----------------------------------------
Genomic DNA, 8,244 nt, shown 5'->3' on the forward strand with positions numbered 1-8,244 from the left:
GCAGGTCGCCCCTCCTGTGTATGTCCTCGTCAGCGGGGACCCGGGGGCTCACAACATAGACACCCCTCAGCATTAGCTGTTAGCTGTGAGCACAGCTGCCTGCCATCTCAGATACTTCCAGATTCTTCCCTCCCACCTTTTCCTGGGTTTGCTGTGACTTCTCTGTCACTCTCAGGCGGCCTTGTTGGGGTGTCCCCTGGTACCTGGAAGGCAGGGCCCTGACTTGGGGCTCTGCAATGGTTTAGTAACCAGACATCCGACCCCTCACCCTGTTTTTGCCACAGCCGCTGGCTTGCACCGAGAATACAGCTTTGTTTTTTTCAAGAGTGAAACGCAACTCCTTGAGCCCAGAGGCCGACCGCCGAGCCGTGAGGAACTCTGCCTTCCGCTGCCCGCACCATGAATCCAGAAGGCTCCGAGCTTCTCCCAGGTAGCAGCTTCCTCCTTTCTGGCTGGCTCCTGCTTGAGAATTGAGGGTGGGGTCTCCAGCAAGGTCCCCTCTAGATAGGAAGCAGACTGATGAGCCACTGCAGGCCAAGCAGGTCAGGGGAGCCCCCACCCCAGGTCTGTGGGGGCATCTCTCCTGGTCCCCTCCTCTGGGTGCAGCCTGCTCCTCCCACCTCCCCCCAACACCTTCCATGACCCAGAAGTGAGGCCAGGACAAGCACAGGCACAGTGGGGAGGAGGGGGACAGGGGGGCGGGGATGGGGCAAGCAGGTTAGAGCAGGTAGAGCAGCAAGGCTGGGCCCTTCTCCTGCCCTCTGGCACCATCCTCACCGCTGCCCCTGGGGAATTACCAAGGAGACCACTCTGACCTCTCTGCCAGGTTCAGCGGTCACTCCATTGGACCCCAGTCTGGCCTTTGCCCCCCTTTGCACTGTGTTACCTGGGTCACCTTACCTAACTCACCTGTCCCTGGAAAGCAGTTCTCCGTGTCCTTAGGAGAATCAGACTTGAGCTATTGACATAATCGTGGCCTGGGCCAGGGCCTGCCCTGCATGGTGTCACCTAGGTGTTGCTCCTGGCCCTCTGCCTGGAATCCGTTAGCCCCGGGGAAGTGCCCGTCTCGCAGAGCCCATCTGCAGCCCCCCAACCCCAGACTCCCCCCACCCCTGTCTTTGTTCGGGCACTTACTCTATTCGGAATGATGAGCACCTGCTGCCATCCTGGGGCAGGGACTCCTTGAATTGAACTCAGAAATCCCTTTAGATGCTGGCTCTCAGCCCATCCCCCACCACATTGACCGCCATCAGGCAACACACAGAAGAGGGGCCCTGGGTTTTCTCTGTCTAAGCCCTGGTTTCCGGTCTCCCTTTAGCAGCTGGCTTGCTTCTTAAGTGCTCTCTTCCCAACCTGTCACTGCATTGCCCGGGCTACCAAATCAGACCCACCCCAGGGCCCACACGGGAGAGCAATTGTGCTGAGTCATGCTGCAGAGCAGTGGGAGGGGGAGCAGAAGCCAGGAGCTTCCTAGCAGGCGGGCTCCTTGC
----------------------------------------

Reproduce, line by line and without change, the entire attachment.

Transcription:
Genomic DNA, 8,244 nt, shown 5'->3' on the forward strand with positions numbered 1-8,244 from the left:
GCAGGTCGCCCCTCCTGTGTATGTCCTCGTCAGCGGGGACCCGGGGGCTCACAACATAGACACCCCTCAGCATTAGCTGTTAGCTGTGAGCACAGCTGCCTGCCATCTCAGATACTTCCAGATTCTTCCCTCCCACCTTTTCCTGGGTTTGCTGTGACTTCTCTGTCACTCTCAGGCGGCCTTGTTGGGGTGTCCCCTGGTACCTGGAAGGCAGGGCCCTGACTTGGGGCTCTGCAATGGTTTAGTAACCAGACATCCGACCCCTCACCCTGTTTTTGCCACAGCCGCTGGCTTGCACCGAGAATACAGCTTTGTTTTTTTCAAGAGTGAAACGCAACTCCTTGAGCCCAGAGGCCGACCGCCGAGCCGTGAGGAACTCTGCCTTCCGCTGCCCGCACCATGAATCCAGAAGGCTCCGAGCTTCTCCCAGGTAGCAGCTTCCTCCTTTCTGGCTGGCTCCTGCTTGAGAATTGAGGGTGGGGTCTCCAGCAAGGTCCCCTCTAGATAGGAAGCAGACTGATGAGCCACTGCAGGCCAAGCAGGTCAGGGGAGCCCCCACCCCAGGTCTGTGGGGGCATCTCTCCTGGTCCCCTCCTCTGGGTGCAGCCTGCTCCTCCCACCTCCCCCCAACACCTTCCATGACCCAGAAGTGAGGCCAGGACAAGCACAGGCACAGTGGGGAGGAGGGGGACAGGGGGGCGGGGATGGGGCAAGCAGGTTAGAGCAGGTAGAGCAGCAAGGCTGGGCCCTTCTCCTGCCCTCTGGCACCATCCTCACCGCTGCCCCTGGGGAATTACCAAGGAGACCACTCTGACCTCTCTGCCAGGTTCAGCGGTCACTCCATTGGACCCCAGTCTGGCCTTTGCCCCCCTTTGCACTGTGTTACCTGGGTCACCTTACCTAACTCACCTGTCCCTGGAAAGCAGTTCTCCGTGTCCTTAGGAGAATCAGACTTGAGCTATTGACATAATCGTGGCCTGGGCCAGGGCCTGCCCTGCATGGTGTCACCTAGGTGTTGCTCCTGGCCCTCTGCCTGGAATCCGTTAGCCCCGGGGAAGTGCCCGTCTCGCAGAGCCCATCTGCAGCCCCCCAACCCCAGACTCCCCCCACCCCTGTCTTTGTTCGGGCACTTACTCTATTCGGAATGATGAGCACCTGCTGCCATCCTGGGGCAGGGACTCCTTGAATTGAACTCAGAAATCCCTTTAGATGCTGGCTCTCAGCCCATCCCCCACCACATTGACCGCCATCAGGCAACACACAGAAGAGGGGCCCTGGGTTTTCTCTGTCTAAGCCCTGGTTTCCGGTCTCCCTTTAGCAGCTGGCTTGCTTCTTAAGTGCTCTCTTCCCAACCTGTCACTGCATTGCCCGGGCTACCAAATCAGACCCACCCCAGGGCCCACACGGGAGAGCAATTGTGCTGAGTCATGCTGCAGAGCAGTGGGAGGGGGAGCAGAAGCCAGGAGCTTCCTAGCAGGCGGGCTCCTTGC